Talking to Myself

If an uncomfortable, unpleasant situation persists in your life for a significant amount of time, the important thing to remember is that this situation would not have been possible without your active enabling. If you keep finding yourself in the same kind of victimhood, it means you need this victimhood for some reason. If people keep leeching off of you, if somebody continuously acts as a parasite towards you, this means you have enabled them and keep doing it because this is what you need. Without analyzing the roots of this need, the problem will not be resolved.

Anxiety and guilt devour our energy. The causes of anxiety and guilt are always internal. If we choose to retain them in our lives, it means they serve important purposes for us. Some of these purposes might be precisely to rob ourselves of energy because change and progress might be terrifying.

Today I declare the day of getting ourselves of parasites that devour our lives, our energy, our sense of self. Who is your parasite, and what profound need leads you to keep saddling yourself with him or her?

26 thoughts on “Talking to Myself

  1. I need to stop reading stupid/hateful bloggers. They do not deserve to get me angry.

    I will stop reading their blogs. As an open minded person I will still read the opposing point of view, but only from authors who have proven they are intelligent and hate-free.

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  2. I understand what you are saying and how it can be very useful to reason in this way, but I think it is one-sided. While a lot of the time we allow unpleasant patterns into our lives, some of these patterns are genuinely “out there” and the reason we can tell that is they affect us at a material level.

    How is your view (apart from its assured intellectual QUALITY) different from that of Oprah and her followers? You both appear to hold that the fundamental problems of life reside all in our heads and that by various mechanisms of thought we can transcend them.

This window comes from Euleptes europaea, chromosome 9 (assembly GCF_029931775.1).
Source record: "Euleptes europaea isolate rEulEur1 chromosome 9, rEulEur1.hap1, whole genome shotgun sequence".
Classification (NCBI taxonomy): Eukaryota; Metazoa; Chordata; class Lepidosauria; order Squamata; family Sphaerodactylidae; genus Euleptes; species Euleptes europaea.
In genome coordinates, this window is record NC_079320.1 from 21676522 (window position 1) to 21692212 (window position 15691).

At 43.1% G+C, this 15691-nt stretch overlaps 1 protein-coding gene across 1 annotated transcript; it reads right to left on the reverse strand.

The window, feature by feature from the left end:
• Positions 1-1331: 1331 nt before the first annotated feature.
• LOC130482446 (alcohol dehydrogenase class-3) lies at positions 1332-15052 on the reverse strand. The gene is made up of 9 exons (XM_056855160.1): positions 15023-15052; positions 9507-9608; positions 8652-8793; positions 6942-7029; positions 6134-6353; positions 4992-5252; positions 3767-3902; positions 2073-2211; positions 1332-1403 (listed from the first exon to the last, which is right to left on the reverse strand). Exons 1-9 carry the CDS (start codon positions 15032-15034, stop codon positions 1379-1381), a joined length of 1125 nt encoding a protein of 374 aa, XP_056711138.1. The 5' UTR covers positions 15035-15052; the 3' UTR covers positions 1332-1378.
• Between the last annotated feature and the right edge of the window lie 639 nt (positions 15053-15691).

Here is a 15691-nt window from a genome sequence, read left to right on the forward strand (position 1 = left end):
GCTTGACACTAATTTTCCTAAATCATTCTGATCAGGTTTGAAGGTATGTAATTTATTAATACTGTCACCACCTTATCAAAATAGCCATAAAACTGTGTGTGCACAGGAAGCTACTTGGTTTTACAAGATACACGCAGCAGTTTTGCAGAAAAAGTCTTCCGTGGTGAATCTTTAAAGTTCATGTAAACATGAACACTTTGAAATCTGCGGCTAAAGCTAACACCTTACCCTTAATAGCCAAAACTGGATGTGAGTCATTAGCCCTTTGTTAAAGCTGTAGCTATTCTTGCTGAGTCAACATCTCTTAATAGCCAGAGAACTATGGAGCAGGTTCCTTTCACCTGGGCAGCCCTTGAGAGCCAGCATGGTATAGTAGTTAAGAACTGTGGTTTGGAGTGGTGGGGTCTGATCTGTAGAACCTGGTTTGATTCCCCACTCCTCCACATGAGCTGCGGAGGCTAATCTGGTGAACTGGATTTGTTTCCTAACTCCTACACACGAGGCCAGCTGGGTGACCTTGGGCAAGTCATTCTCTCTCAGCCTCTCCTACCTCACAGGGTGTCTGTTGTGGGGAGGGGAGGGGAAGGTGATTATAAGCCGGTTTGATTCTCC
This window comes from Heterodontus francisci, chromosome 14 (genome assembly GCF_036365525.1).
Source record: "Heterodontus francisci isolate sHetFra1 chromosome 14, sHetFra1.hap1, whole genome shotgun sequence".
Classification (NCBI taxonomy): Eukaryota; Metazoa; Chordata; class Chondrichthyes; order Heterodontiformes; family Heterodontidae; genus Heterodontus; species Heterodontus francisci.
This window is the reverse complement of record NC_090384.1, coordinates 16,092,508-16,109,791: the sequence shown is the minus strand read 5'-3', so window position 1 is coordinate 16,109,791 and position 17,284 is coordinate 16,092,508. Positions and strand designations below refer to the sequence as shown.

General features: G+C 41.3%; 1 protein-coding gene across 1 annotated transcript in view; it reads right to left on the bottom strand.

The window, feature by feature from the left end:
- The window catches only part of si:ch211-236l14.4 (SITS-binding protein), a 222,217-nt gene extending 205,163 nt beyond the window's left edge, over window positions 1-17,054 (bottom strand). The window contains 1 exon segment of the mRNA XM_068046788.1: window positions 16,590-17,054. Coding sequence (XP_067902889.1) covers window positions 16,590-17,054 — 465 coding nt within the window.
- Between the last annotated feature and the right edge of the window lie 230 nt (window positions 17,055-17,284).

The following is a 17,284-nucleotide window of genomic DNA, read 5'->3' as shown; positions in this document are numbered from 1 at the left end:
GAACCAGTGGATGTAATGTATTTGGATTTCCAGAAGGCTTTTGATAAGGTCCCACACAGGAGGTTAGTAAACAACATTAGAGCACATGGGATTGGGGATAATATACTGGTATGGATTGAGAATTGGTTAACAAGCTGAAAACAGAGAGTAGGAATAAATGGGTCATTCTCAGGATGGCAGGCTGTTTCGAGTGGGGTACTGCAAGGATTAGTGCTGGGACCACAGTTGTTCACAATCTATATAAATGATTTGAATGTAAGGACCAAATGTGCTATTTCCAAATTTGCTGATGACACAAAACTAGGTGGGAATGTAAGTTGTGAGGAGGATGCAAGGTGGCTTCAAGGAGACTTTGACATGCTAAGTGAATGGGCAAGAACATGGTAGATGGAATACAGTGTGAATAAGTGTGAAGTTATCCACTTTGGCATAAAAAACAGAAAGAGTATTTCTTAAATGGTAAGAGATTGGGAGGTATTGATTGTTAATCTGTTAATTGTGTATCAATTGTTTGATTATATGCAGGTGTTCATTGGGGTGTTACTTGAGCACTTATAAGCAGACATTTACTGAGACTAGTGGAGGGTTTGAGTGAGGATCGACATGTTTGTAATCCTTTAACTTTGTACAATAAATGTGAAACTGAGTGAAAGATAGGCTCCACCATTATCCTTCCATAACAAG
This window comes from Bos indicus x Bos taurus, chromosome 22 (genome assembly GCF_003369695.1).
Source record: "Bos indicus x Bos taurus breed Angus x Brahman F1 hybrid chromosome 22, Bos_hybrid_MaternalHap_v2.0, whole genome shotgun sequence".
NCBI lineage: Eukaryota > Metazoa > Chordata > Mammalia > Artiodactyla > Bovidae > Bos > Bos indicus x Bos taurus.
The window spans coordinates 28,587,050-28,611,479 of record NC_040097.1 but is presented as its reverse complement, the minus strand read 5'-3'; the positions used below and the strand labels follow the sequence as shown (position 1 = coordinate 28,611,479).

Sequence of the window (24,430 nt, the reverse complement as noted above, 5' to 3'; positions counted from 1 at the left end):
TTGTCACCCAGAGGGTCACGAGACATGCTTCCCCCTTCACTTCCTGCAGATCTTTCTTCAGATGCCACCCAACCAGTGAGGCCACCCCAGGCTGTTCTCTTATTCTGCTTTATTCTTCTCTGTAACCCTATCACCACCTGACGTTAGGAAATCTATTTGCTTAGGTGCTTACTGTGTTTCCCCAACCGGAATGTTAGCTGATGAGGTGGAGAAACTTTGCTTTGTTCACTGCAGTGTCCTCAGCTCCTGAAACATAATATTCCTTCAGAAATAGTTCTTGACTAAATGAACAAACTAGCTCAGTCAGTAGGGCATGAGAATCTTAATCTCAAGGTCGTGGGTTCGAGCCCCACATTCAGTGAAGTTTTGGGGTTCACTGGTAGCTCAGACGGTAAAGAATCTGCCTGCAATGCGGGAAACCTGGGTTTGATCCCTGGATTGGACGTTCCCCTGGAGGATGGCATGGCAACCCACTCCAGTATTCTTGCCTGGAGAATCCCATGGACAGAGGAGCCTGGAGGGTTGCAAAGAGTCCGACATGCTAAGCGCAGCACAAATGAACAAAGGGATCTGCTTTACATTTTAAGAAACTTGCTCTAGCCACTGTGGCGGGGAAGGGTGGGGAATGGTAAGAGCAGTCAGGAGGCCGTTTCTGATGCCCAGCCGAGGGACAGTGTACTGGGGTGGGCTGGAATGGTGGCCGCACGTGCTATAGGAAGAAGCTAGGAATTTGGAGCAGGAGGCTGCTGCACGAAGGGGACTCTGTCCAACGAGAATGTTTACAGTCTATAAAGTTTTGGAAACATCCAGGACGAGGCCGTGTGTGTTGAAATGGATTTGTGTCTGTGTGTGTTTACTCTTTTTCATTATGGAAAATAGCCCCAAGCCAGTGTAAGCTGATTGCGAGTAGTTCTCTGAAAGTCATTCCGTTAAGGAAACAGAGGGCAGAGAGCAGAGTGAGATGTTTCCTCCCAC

My experience is that life is more complicated than the either-or paradigm of “active enabling” (as the cause of personal anguish) would allow.

    Consider, for instance, my situation. My father fights for our preservation in terms of the historically prevalent extreme, right wing ideology, which turns out, from a historical perspective, to be wrong. I end up siding with his earnestness and commitment (perhaps even bravery?) in fighting, whilst holding that overall, he was wrong. The consequent state of division of me against myself almost destroys me.

    Is it because I “wanted” it this way? Absolutely not!

    But, history, being what it is, contains ambiguities and afflicts us with ambivalences.

    If only the answer were so simple as renouncing cockroaches, we’d all be fine.

    That isn’t so, because history itself does not occur on a plain of perfection. It’s a hell of a lot more complicated than we might wish.

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    1. You know that I can’t analyze your personal situation. You do seem to say that you made a choice to support your father against your own beliefs, but I don’t know enough about the situation to form a more profound opinion about it.

      And of course, if Oprah believes that right now it’s November, I’ll have to agree with her, even if it makes me sound unoriginal.

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  3. bloggerclarissa :
    You know that I can’t analyze your personal situation. You do seem to say that you made a choice to support your father against your own beliefs, but I don’t know enough about the situation to form a more profound opinion about it.
    And of course, if Oprah believes that right now it’s November, I’ll have to agree with her, even if it makes me sound unoriginal.

    It’s not a criticism, Clarissa. I think you are doing great — even though we are going in opposite directions. I think you are a fine person!

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  4. For me, it’s not so much a parasite as it is an annoyance, a couple of people I have to see often at social functions who get on my nerves.